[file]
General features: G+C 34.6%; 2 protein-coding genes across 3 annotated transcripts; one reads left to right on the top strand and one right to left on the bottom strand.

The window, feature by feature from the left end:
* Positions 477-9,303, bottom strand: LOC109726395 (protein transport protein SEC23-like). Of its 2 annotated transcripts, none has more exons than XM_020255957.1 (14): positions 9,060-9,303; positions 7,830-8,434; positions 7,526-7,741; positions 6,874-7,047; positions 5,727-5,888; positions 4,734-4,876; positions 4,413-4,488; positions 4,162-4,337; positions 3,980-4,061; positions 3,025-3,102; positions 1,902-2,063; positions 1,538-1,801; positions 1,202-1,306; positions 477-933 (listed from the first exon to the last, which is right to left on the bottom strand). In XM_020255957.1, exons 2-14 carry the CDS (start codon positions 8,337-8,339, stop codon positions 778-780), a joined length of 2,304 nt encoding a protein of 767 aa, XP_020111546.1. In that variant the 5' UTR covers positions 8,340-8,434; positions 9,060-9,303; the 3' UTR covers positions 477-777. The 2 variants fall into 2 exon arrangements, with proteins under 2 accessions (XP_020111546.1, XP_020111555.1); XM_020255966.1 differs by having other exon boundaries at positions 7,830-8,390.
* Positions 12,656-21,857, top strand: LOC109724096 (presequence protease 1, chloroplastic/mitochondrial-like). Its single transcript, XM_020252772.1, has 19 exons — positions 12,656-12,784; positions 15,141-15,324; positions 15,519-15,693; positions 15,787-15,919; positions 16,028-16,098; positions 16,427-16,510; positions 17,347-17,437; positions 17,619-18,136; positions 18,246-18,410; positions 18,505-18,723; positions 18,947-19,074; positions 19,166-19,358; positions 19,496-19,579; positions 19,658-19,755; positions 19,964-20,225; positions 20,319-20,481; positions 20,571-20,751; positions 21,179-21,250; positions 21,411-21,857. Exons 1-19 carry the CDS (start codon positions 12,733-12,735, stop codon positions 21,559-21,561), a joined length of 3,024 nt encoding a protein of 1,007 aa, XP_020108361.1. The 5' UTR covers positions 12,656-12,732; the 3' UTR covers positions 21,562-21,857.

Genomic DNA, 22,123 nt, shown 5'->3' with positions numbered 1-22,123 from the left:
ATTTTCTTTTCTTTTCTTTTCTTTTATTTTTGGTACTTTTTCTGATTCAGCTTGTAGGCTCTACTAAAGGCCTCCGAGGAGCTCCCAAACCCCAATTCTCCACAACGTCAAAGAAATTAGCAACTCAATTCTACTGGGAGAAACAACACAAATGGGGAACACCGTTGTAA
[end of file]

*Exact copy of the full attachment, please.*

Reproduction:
General features: G+C 34.6%; 2 protein-coding genes across 3 annotated transcripts; one reads left to right on the top strand and one right to left on the bottom strand.

The window, feature by feature from the left end:
* Positions 477-9,303, bottom strand: LOC109726395 (protein transport protein SEC23-like). Of its 2 annotated transcripts, none has more exons than XM_020255957.1 (14): positions 9,060-9,303; positions 7,830-8,434; positions 7,526-7,741; positions 6,874-7,047; positions 5,727-5,888; positions 4,734-4,876; positions 4,413-4,488; positions 4,162-4,337; positions 3,980-4,061; positions 3,025-3,102; positions 1,902-2,063; positions 1,538-1,801; positions 1,202-1,306; positions 477-933 (listed from the first exon to the last, which is right to left on the bottom strand). In XM_020255957.1, exons 2-14 carry the CDS (start codon positions 8,337-8,339, stop codon positions 778-780), a joined length of 2,304 nt encoding a protein of 767 aa, XP_020111546.1. In that variant the 5' UTR covers positions 8,340-8,434; positions 9,060-9,303; the 3' UTR covers positions 477-777. The 2 variants fall into 2 exon arrangements, with proteins under 2 accessions (XP_020111546.1, XP_020111555.1); XM_020255966.1 differs by having other exon boundaries at positions 7,830-8,390.
* Positions 12,656-21,857, top strand: LOC109724096 (presequence protease 1, chloroplastic/mitochondrial-like). Its single transcript, XM_020252772.1, has 19 exons — positions 12,656-12,784; positions 15,141-15,324; positions 15,519-15,693; positions 15,787-15,919; positions 16,028-16,098; positions 16,427-16,510; positions 17,347-17,437; positions 17,619-18,136; positions 18,246-18,410; positions 18,505-18,723; positions 18,947-19,074; positions 19,166-19,358; positions 19,496-19,579; positions 19,658-19,755; positions 19,964-20,225; positions 20,319-20,481; positions 20,571-20,751; positions 21,179-21,250; positions 21,411-21,857. Exons 1-19 carry the CDS (start codon positions 12,733-12,735, stop codon positions 21,559-21,561), a joined length of 3,024 nt encoding a protein of 1,007 aa, XP_020108361.1. The 5' UTR covers positions 12,656-12,732; the 3' UTR covers positions 21,562-21,857.

Genomic DNA, 22,123 nt, shown 5'->3' with positions numbered 1-22,123 from the left:
ATTTTCTTTTCTTTTCTTTTCTTTTATTTTTGGTACTTTTTCTGATTCAGCTTGTAGGCTCTACTAAAGGCCTCCGAGGAGCTCCCAAACCCCAATTCTCCACAACGTCAAAGAAATTAGCAACTCAATTCTACTGGGAGAAACAACACAAATGGGGAACACCGTTGTAA